Why Nighttime Heat Can Be Dangerous When We Sleep

In July 2023, Death Valley, California, reached a record high of 120 degrees...at midnight. More and more heat records are being shattered across the United States and the rest of the world. The excess heat isn't a surprise to researchers who study climate change, as evidence points to climate change causing erratic conditions such as extreme heat waves (via Popular Mechanics).

Typically, as the sun sets, temperatures tend to cool down overnight, giving us a break from the excessive daytime heat (via the National Weather Service). Yet, a 2022 report from Climate Central says that average nighttime temperatures in the United States have increased by 2.5 degrees since 1970. When the nighttime heat still remains oppressive, climate change can have an impact on our health, especially for those who don't have air conditioning. That's because the heat stress can build up during the day. Without a break from the heat during the night, it could contribute to heat stroke (via CNN). Nighttime heat can also be dangerous because it can result in insufficient sleep.

Hotter temperatures can lead to fewer hours of sleep

A 2022 study in One Earth studied the sleep patterns of 47,000 people who wore sleep-tracking wristbands. The researchers then compared the data with meteorological data. When the temperatures rise, people have a harder time falling asleep, resulting in overall loss of sleep. This was particularly the case in lower-income countries, among older adults, and among females. Further analysis showed that by the end of the 21st century, excessive heat could have people losing between 50 and 58 hours of sleep each year.

Excessive heat could also lead to heat-related deaths, according to a 2022 article in The Lancet Planetary Health. Excessively hot nights can increase the risk of death by 50% compared to other nights during the year. The researchers predicted that by the end of the 21st century, the planet could have 30% more excessively hot nights that could be 50% more intense.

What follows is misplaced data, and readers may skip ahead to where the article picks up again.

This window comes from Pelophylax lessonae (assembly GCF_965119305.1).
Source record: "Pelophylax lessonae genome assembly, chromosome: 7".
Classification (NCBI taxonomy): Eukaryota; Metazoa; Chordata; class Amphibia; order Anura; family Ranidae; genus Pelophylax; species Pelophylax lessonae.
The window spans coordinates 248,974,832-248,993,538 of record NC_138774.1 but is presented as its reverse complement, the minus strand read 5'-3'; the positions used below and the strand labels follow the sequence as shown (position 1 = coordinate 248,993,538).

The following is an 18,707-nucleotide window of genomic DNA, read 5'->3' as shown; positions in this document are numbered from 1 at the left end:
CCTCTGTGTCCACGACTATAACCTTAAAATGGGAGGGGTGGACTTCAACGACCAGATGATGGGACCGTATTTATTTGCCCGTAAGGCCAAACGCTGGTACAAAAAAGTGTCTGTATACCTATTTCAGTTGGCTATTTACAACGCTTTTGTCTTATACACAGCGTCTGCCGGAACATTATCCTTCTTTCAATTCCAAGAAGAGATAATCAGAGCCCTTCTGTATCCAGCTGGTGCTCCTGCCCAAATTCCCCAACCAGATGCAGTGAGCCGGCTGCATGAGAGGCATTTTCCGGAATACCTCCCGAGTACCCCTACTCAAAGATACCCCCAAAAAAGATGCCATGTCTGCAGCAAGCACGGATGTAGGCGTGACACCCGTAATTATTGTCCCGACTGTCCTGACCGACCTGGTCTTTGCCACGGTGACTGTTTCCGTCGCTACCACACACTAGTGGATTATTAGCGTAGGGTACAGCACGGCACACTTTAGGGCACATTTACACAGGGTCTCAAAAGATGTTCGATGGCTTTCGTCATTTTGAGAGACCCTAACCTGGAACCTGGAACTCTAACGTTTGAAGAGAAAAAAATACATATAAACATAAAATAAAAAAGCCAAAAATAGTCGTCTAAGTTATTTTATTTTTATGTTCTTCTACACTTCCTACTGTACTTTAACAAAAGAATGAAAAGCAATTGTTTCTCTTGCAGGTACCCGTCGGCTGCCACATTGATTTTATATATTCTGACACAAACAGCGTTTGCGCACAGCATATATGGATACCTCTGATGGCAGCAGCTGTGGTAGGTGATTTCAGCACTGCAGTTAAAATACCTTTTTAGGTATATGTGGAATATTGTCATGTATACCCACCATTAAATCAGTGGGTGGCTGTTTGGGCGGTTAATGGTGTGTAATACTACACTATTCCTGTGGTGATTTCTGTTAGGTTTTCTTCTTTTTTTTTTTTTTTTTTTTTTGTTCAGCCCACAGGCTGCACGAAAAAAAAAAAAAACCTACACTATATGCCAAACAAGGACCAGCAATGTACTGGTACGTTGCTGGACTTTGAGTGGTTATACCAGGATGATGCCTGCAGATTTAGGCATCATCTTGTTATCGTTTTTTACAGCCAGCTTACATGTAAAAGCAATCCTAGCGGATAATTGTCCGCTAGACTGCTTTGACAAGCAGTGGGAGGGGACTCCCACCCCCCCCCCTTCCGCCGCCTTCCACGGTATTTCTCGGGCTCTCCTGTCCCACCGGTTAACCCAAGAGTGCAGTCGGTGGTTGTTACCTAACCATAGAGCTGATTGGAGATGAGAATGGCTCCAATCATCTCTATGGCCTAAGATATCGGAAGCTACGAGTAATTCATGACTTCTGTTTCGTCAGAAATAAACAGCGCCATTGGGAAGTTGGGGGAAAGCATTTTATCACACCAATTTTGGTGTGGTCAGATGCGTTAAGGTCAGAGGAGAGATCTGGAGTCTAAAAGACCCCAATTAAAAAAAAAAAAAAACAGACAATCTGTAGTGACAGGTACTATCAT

Keeping yourself cool during hot nights

A Climate Science Special Report found that the average temperatures in the United States have been increasing since 1895, and increasing at a faster pace since 1979. The report predicted that this continued acceleration of global warming would continue through at least 2050 without worldwide intervention. This means more frequent and extreme heat waves, and more days above 90 degrees in the summer. In other words, nighttime heat isn't likely to ease soon.

The Sleep Foundation says that warmer temperatures in the bedroom increase your body temperature, which can disturb your circadian rhythm. You're also more likely to wake up during the first few stages of your sleep because your body is more sensitive to temperature. Some mattresses and pillows are designed to circulate air and keep you cooler. Cotton and linen sheets and pillowcases are also more breathable than synthetics. It also helps to find the right apparel to sleep in so your core temperature stays cool. Setting your air conditioning to 65 degrees is ideal for sleeping.

Weather Underground has some suggestions to keep things cool at night, such as keeping a bowl of ice water by a fan. Putting your sheets in the freezer just before bedtime can cool them off, but be sure they don't completely freeze. Sleeping with ice packs wrapped in towels can help cool your body temperature.